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Re: Cheating in chess

Post by Roger de Coverly » Fri Nov 02, 2018 12:31 am

Chris Rice wrote:
Thu Nov 01, 2018 11:41 pm
It is odd that three points for a win never gained much traction in the chess world when it would discourage pre-arranged draws and at the same time reduce multiple ties for prizes.
Why is it odd? Why give three points for beating a player rated 400 points lower and one point for drawing with a player of equal rating. If football tournaments were organised along the lines of Swiss system pairings, would the three point system have gained credence?

Arguably in double round all play all tournaments, three points encourages pre-arranged losses.

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JustinHorton
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Re: Cheating in chess

Post by JustinHorton » Fri Nov 02, 2018 7:34 am

Roger de Coverly wrote:
Fri Nov 02, 2018 12:31 am
Chris Rice wrote:
Thu Nov 01, 2018 11:41 pm
It is odd that three points for a win never gained much traction in the chess world when it would discourage pre-arranged draws and at the same time reduce multiple ties for prizes.
If football tournaments were organised along the lines of Swiss system pairings, would the three point system have gained credence?
Bizarre question.
"Do you play chess?"
"Yes, but I prefer a game with a better chance of cheating."

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Chris Rice
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Re: Cheating in chess

Post by Chris Rice » Fri Nov 02, 2018 10:52 pm

Chess.com have now written an article on the Azmai accusations and there are a few more details to add to what we already knew.

"While investigating the story, Chess.com spoke to several witnesses who were present in the playing hall when the game between Gines and his opponent ended. Azmaiparashvili was also there, and according to our sources he said multiple times: "This is a scandal."

He came to the board, wanted to reconstruct the final moments of the game and was especially surprised about the facial expression of the player who lost the game.

"I asked them how the game ended, and why the player with the white pieces was laughing," Azmaiparashvili told Chess.com. Later, the Georgian delegation filed an official appeal, which was rejected by the tournament's appeals committee. In a reaction, a representative from the German Chess Federation said: "In the interest of the German boy involved the German Chess Federation will not comment before having discussed the case and its implications with the parents. It has been suggested that the incident could be a case for the FIDE Ethics Commission. There might be grounds for the German Chess Federation to take that path..."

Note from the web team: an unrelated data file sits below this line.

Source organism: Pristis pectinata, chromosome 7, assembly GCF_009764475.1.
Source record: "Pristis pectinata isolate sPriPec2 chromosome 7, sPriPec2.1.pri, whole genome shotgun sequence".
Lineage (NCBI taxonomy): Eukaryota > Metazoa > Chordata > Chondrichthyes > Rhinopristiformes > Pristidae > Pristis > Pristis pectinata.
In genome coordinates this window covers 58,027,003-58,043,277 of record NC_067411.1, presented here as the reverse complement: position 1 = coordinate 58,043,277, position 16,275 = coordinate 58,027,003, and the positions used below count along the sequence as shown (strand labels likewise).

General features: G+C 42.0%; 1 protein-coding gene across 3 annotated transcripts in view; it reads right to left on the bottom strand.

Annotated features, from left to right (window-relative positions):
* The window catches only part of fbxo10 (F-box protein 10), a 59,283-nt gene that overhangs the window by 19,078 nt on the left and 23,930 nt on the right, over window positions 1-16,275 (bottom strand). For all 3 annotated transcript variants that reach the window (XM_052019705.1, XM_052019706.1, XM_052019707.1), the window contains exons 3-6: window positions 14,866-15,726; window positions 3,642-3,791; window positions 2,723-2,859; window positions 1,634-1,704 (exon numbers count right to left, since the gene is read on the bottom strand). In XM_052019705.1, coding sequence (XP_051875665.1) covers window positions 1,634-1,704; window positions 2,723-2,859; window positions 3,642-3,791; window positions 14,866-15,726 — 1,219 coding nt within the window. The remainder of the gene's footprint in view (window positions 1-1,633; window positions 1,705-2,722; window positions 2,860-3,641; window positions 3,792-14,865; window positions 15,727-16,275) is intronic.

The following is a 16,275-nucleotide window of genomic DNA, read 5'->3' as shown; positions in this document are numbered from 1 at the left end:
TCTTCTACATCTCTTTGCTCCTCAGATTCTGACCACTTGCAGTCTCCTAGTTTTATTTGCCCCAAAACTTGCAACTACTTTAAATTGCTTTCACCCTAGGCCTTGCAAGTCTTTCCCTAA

As we know Azmai has got form and his past sins are laid out in detail to finish the article.

NickFaulks
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Re: Cheating in chess

Post by NickFaulks » Mon Nov 05, 2018 11:44 pm

chess.com wrote:It has been suggested that the incident could be a case for the FIDE Ethics Commission.
Statement of the obvious.

Roger de Coverly
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Re: Cheating in chess

Post by Roger de Coverly » Tue Nov 06, 2018 8:54 am

A statement has appeared at the 4NCL website.
06.11.18 - During a routine Anti-Cheating check by the arbiting team during the 1st 4NCL International, a player was found to have used electronic means to assist them with their games.

After further investigation, that player was subsequently disqualified from the tournament. The details have been forwarded to the FIDE Fair Play Commission, and consequently it is not possible to comment further on the case at this time.

We have received a number of questions about the scores of the players in the tournament. Page 13 of the FIDE Anti-Cheating Guidelines, which are binding on us given the tournament is FIDE-rated, say the following:

“In an individual Open tournament, the offender shall be excluded from the final ranking. Each of the offender’s games shall be considered a loss, but the score for the opponent shall remain unchanged. All games shall be reported as unplayed.”

None of the 8 games played by the player have been submitted for FIDE rating, and they will not be submitted for ECF grading.

Alex Holowczak - Chief Arbiter, 1st 4NCL International
There's background here.
viewtopic.php?f=16&t=9914#p223480

What isn't stated and presumably won't be unless the FIDE Fair Play Commission eventually discloses it was the nature of the "routine" check.